Charlie Norwood VA Medical Center
Veteran's journey leads to 'Murderball'
AUGUSTA, Ga. -- Across the crimson-and-grey playing surface, a flurry quick strong arms work wheels furiously to push across a center line, a bouncing white ball preceding them. The rolling chorus of Ben-Hur-ish chaos clashes into a waiting hoard of black-shirted Veterans, brows furrowed, faces determined and dripping sweat. It is easy to understand why this game was once called “Murderball.”
Army Veteran Jeremiah Butler of Augusta, Georgia is an ‘old-timer’ at this Quad Rugby event being played at the National Veterans Wheelchair Games in Orlando, Florida this week. He knows the grinding, gnashing, speedy competition all too well.
But for these games, his goals don’t center around hard-fought victory.
“I’d like to win my competitions, but at this point, if I can impart something to the new people, I think that is the foundation of this event,” Butler said.
Butler, 35, who is paralyzed from the waist-down, has been collecting life lessons like these since Dec. 11, 2004. Back then, at Fort Jackson, South Carolina, a young Private 1st Class Butler got into a fight about barracks contraband. Neither intended to fight, but one thing led to another, and the two found themselves in a game of “catch these hands.”
During the scuffle, Butler fell and the other soldier tumbled down on him, smashing Butler’s neck and crushing several vertebrae.
“By the time I hit the ground, I knew instantly something was wrong,” Butler said.
Butler didn’t remember much after being hauled off in the ambulance. When he woke up, they told him he had a spinal cord injury.
“I had about a 5% chance to walk again.”
Road to Recovery
Butler’s father, retired Army First Sgt. Johnny Butler, found out about his son’s injury while traveling in Texas.
“Stunned. Dumbfounded. Devastated,” Johnny said of the news, adding that he and his son were workout and running partners, noting Jeremiah was “in peak physical condition. He was in the prime of his life. Healthy as a horse.”
In the months that followed, Johnny said his son struggled with depression and discouragement. Jeremiah had to form different relationships, endure changes to quality of life and negotiate once simple things like using the restroom or lying down.
“He had to rely on everyone else to do things for him,” the father said. “It was a tough time.”
Johnny said his son’s recovery started with “a combo pack” of factors including family, faith and friends. “Jeremiah discovered that a setback can be a setup for a comeback.”
Once those building blocks were put in place, Jeremiah relaunched his life. He drove a car again. He went back to school. He traveled, most recently to London, Paris, and Barcelona, Spain. He bungee jumped, snorkeled in the Bahamas and jumped out of a perfectly good airplane.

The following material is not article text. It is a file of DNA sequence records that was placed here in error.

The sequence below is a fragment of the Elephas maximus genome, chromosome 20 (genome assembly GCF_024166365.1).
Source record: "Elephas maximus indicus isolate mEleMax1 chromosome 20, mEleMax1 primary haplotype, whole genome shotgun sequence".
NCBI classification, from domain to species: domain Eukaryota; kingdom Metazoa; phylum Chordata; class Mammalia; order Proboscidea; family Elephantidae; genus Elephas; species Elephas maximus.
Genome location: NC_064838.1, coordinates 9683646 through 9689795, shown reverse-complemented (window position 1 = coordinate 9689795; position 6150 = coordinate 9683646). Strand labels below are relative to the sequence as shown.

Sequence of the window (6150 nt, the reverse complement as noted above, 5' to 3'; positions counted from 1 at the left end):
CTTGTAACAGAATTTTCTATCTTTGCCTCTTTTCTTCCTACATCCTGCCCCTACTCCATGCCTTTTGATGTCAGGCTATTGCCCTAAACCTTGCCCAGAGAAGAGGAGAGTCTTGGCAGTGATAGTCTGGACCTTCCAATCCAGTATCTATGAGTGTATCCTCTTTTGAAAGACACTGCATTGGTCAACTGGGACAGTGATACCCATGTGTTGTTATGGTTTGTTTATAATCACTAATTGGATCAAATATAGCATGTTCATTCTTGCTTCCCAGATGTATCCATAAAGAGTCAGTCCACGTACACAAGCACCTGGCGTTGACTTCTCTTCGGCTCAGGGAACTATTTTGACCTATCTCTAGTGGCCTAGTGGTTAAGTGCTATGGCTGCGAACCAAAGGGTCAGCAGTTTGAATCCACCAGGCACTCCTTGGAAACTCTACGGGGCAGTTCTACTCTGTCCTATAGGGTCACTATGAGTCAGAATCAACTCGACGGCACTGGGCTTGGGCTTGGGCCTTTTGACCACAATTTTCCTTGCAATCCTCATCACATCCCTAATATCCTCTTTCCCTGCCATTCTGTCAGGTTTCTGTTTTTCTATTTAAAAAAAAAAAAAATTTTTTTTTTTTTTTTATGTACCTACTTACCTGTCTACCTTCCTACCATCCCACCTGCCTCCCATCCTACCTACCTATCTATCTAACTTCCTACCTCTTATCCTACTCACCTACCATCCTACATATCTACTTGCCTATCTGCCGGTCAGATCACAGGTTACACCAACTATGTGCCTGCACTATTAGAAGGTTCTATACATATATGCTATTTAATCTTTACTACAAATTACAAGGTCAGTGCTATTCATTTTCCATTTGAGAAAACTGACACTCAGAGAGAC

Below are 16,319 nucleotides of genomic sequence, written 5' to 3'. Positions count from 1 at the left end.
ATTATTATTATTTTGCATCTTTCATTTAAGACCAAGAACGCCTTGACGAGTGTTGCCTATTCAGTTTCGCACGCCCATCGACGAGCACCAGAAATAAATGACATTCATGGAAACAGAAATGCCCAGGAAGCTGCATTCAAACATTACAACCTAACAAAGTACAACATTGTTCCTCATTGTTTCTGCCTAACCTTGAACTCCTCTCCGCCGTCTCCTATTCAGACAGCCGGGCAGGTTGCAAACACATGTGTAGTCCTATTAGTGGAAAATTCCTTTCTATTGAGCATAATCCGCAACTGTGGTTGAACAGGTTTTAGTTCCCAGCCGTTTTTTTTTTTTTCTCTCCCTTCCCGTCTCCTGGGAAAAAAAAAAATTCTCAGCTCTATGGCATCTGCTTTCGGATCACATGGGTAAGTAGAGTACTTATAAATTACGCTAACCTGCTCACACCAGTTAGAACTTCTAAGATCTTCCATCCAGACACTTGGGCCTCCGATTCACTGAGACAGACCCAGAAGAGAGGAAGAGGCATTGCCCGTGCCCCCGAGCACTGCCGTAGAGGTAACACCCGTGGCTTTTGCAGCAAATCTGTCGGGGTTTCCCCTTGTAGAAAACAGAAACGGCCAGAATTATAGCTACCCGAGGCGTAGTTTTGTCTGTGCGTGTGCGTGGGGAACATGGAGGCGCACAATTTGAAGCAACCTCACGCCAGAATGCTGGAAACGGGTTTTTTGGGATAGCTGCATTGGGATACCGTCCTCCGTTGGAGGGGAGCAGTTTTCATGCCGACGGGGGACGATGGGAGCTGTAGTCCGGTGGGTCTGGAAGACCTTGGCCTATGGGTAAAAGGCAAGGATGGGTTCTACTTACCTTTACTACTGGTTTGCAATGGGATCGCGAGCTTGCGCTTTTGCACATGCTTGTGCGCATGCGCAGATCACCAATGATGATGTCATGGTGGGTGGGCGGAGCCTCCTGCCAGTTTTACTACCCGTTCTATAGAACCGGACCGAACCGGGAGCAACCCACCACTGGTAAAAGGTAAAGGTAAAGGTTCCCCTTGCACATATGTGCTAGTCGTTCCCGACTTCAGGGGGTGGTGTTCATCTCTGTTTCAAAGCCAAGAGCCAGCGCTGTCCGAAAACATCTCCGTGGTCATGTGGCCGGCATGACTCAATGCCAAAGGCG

“He is a guy who has always wanted to do stuff like skydiving. But hey … even I’m not going skydiving,” he father said, laughing.
Jeremiah also added much more to that list, including Quad Rugby. He’s played in sanctioned league since 2007. At these games with 700 Veterans from 40 states attending, Jeremiah is teamed with familiar faces.
“When I first started, it was about being introduced to what’s out there. Now, it’s an opportunity to talk to those newly injured folks from different walks of life,” Jeremiah said. “I see where they’re at in their life -- where their head is -- and then offer advice that might fit.”
During this year’s NVWG, he met a Veteran injured in a motorcycle crash. More harrowing, the crash killed the Veteran’s fiancé.
“More than injury, he was broken up about that,” Jeremiah said.
Support from VA, PVA
Jeremiah believes he may walk again someday (“If God decides he wants me to walk again, then that’s his plan.”) and credits the VA, specifically the Spinal Cord Injury Unit at Charlie Norwood VA Medical Center in Augusta, as well as the Paralyzed Veterans of America, for aiding in his comeback.
“I’ve had nothing but great support. Our (VA Augusta) folks are awesome. No nonsense. They want to see you be the best you can be,” Jeremiah said. “Through the Spinal Cord Injury Unit and PVA and these games, you meet different people, do different things, and you can still have a very successful life.”
Jeremiah’s father also knows the value.
“VA and PVA are excellent. They gave him an outlet; a sense of belonging in sports, which he so desired but wasn’t able to have without their help,” he said. “It’s fantastic, awesome, and shows as sense of caring and concern. They’re not just drugging you up. They’re giving you an outlet to continue to have an abundant life,” Johnny said.
As the Quad Rugby contests roll on, Jeremiah said his work with others is not done.
“If I can impart something to folks who may need that extra spark, I think that is that is the foundation of this event.”